We can open our survey of Galatians chapter four with a look at each of the three sections that comprise this chapter. The first section covers verses one through seven and continues the “faith versus law” discussion that Paul the Apostle began earlier in chapter three. The next portion encompasses verses eight through twenty. This highly personal section highlights Paul’s deep concern for the Galatian churches and the damage that had been inflicted upon them by the false teachers of their day.
Finally, Galatians chapter four will end with a comparison of the Old and New Covenants. While the great Old Testament patriarch Abraham will serve as the focal point of this section, these verses will also call attention to the historic example of his wife, two of his sons, as well as another prominent member of his family. In addition, Paul will touch upon such varied subjects as Greco-Roman family law, Old Testament history, and Biblical geography throughout these verses.
We’ll take some time to examine those subjects and events over the course of this chapter. But first, the opening verses of Galatians chapter four will build upon the concept of Christians as “…children of God through faith in Jesus Christ” (Galatians 3:26 TLB) that Paul began earlier in chapter three. Unfortunately, this means that the chapter break serves to interrupt this train of thought.
With this in mind, its easy to forget that the chapters and verses found in modern-day versions of the Bible did not appear within the original Biblical manuscripts. Instead, these references were later added to help identify each individual portion of Scripture. Because of this, its important to remember that the Biblical book we know today as the New Testament Epistle to the Galatians was originally written as a personal letter to the local churches of that area.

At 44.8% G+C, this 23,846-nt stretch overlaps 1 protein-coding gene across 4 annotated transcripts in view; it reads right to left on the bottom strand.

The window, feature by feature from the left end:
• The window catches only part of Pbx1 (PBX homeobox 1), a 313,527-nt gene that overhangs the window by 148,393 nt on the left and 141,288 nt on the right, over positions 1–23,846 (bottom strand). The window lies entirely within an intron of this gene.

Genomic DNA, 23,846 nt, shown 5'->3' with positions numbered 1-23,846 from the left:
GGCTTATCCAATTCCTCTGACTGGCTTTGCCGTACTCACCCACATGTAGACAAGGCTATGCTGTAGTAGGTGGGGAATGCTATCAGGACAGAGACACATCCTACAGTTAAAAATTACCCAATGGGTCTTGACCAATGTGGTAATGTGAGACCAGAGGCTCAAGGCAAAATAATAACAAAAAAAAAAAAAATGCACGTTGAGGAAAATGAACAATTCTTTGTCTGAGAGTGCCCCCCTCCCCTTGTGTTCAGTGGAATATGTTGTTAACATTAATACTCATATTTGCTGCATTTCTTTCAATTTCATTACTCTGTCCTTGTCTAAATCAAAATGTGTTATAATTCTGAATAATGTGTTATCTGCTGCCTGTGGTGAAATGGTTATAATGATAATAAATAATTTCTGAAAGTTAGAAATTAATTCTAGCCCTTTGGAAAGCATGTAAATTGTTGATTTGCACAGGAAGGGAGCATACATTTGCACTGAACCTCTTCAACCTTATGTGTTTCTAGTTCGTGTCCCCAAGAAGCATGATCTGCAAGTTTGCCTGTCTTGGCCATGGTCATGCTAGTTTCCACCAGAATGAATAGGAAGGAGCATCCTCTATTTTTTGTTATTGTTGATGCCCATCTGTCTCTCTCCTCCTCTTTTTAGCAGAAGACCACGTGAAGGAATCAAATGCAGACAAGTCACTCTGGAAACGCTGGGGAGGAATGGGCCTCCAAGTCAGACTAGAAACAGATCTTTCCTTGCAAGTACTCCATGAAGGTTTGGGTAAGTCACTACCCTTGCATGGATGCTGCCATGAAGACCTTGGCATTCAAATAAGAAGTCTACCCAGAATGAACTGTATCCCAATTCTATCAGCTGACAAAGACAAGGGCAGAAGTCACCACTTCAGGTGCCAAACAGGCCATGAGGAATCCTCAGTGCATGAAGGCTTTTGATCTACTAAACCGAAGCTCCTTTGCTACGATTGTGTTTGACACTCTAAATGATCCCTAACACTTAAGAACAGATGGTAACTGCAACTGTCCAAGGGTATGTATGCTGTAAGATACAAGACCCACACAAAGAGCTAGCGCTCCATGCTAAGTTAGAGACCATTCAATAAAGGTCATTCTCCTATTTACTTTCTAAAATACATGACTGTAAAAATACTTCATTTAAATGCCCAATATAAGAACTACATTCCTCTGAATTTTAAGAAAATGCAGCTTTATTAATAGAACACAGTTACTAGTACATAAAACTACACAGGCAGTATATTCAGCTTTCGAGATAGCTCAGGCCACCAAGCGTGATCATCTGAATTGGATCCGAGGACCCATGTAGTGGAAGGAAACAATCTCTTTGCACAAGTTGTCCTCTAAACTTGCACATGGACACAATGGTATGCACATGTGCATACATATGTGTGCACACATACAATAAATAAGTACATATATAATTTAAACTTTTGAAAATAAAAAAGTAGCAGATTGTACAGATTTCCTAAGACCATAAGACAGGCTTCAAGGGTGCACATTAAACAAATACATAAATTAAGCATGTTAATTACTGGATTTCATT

This meant that Paul’s correspondence flowed in a manner similar to a modern-day letter without chapter or verse divisions. As a result, the line of reasoning that began near the end of chapter three may not be apparent as we enter chapter four. Therefore, we can establish the continuity between these chapters in the following manner…
“And if you belong to Christ, then you are Abraham’s descendants, heirs according to the promise. Now I mean that the heir, as long as he is a minor, is no different from a slave, though he is the owner of everything. But he is under guardians and managers until the date set by his father” (Galatians 3:29-4:2 NET).
We’ll begin our look at the meaning and application of these verses next.